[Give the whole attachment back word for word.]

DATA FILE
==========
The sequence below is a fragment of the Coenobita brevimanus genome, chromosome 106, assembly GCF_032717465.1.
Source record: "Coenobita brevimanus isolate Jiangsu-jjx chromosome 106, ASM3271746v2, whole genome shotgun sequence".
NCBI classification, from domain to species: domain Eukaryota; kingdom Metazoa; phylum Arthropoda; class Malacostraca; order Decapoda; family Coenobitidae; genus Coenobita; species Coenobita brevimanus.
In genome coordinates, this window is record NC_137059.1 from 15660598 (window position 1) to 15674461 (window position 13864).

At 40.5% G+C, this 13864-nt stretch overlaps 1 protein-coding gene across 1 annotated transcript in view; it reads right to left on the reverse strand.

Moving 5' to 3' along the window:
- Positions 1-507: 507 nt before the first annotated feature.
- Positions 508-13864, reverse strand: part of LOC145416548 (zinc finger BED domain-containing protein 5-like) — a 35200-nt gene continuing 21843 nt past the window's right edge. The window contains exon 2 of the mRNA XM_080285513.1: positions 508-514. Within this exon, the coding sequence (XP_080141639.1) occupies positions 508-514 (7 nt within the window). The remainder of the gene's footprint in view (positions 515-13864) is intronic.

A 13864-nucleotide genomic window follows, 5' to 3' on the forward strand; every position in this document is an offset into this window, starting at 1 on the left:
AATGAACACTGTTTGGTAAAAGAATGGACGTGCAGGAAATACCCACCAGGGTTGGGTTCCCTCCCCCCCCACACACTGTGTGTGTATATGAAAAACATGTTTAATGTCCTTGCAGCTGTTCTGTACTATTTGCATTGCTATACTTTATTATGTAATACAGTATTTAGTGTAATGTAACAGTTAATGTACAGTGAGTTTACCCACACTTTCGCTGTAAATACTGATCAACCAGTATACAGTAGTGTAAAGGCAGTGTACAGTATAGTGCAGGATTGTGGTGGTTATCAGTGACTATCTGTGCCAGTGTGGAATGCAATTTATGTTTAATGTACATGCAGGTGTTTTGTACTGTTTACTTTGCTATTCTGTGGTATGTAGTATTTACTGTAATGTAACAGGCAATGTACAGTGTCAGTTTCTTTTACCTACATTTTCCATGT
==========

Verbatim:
The sequence below is a fragment of the Coenobita brevimanus genome, chromosome 106, assembly GCF_032717465.1.
Source record: "Coenobita brevimanus isolate Jiangsu-jjx chromosome 106, ASM3271746v2, whole genome shotgun sequence".
NCBI classification, from domain to species: domain Eukaryota; kingdom Metazoa; phylum Arthropoda; class Malacostraca; order Decapoda; family Coenobitidae; genus Coenobita; species Coenobita brevimanus.
In genome coordinates, this window is record NC_137059.1 from 15660598 (window position 1) to 15674461 (window position 13864).

At 40.5% G+C, this 13864-nt stretch overlaps 1 protein-coding gene across 1 annotated transcript in view; it reads right to left on the reverse strand.

Moving 5' to 3' along the window:
- Positions 1-507: 507 nt before the first annotated feature.
- Positions 508-13864, reverse strand: part of LOC145416548 (zinc finger BED domain-containing protein 5-like) — a 35200-nt gene continuing 21843 nt past the window's right edge. The window contains exon 2 of the mRNA XM_080285513.1: positions 508-514. Within this exon, the coding sequence (XP_080141639.1) occupies positions 508-514 (7 nt within the window). The remainder of the gene's footprint in view (positions 515-13864) is intronic.

A 13864-nucleotide genomic window follows, 5' to 3' on the forward strand; every position in this document is an offset into this window, starting at 1 on the left:
AATGAACACTGTTTGGTAAAAGAATGGACGTGCAGGAAATACCCACCAGGGTTGGGTTCCCTCCCCCCCCACACACTGTGTGTGTATATGAAAAACATGTTTAATGTCCTTGCAGCTGTTCTGTACTATTTGCATTGCTATACTTTATTATGTAATACAGTATTTAGTGTAATGTAACAGTTAATGTACAGTGAGTTTACCCACACTTTCGCTGTAAATACTGATCAACCAGTATACAGTAGTGTAAAGGCAGTGTACAGTATAGTGCAGGATTGTGGTGGTTATCAGTGACTATCTGTGCCAGTGTGGAATGCAATTTATGTTTAATGTACATGCAGGTGTTTTGTACTGTTTACTTTGCTATTCTGTGGTATGTAGTATTTACTGTAATGTAACAGGCAATGTACAGTGTCAGTTTCTTTTACCTACATTTTCCATGT